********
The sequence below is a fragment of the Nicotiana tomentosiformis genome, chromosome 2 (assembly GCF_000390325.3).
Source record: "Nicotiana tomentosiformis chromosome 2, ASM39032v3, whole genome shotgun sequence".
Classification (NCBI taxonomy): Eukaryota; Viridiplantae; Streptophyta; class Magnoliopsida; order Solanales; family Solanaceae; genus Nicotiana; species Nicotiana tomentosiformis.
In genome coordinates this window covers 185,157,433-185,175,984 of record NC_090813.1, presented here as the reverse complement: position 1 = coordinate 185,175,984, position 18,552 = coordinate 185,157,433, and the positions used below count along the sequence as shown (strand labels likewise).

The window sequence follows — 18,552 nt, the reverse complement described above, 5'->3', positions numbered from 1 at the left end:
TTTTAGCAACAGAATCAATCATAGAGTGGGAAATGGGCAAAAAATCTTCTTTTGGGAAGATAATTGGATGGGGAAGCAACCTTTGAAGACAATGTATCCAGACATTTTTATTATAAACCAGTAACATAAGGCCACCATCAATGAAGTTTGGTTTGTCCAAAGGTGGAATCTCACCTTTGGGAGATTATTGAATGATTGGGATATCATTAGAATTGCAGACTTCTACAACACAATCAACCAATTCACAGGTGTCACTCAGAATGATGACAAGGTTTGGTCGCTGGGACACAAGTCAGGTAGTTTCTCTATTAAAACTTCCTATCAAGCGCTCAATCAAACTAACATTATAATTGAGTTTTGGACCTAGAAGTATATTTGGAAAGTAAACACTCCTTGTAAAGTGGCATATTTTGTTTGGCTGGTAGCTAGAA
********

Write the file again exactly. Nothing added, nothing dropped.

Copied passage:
The sequence below is a fragment of the Nicotiana tomentosiformis genome, chromosome 2 (assembly GCF_000390325.3).
Source record: "Nicotiana tomentosiformis chromosome 2, ASM39032v3, whole genome shotgun sequence".
Classification (NCBI taxonomy): Eukaryota; Viridiplantae; Streptophyta; class Magnoliopsida; order Solanales; family Solanaceae; genus Nicotiana; species Nicotiana tomentosiformis.
In genome coordinates this window covers 185,157,433-185,175,984 of record NC_090813.1, presented here as the reverse complement: position 1 = coordinate 185,175,984, position 18,552 = coordinate 185,157,433, and the positions used below count along the sequence as shown (strand labels likewise).

The window sequence follows — 18,552 nt, the reverse complement described above, 5'->3', positions numbered from 1 at the left end:
TTTTAGCAACAGAATCAATCATAGAGTGGGAAATGGGCAAAAAATCTTCTTTTGGGAAGATAATTGGATGGGGAAGCAACCTTTGAAGACAATGTATCCAGACATTTTTATTATAAACCAGTAACATAAGGCCACCATCAATGAAGTTTGGTTTGTCCAAAGGTGGAATCTCACCTTTGGGAGATTATTGAATGATTGGGATATCATTAGAATTGCAGACTTCTACAACACAATCAACCAATTCACAGGTGTCACTCAGAATGATGACAAGGTTTGGTCGCTGGGACACAAGTCAGGTAGTTTCTCTATTAAAACTTCCTATCAAGCGCTCAATCAAACTAACATTATAATTGAGTTTTGGACCTAGAAGTATATTTGGAAAGTAAACACTCCTTGTAAAGTGGCATATTTTGTTTGGCTGGTAGCTAGAA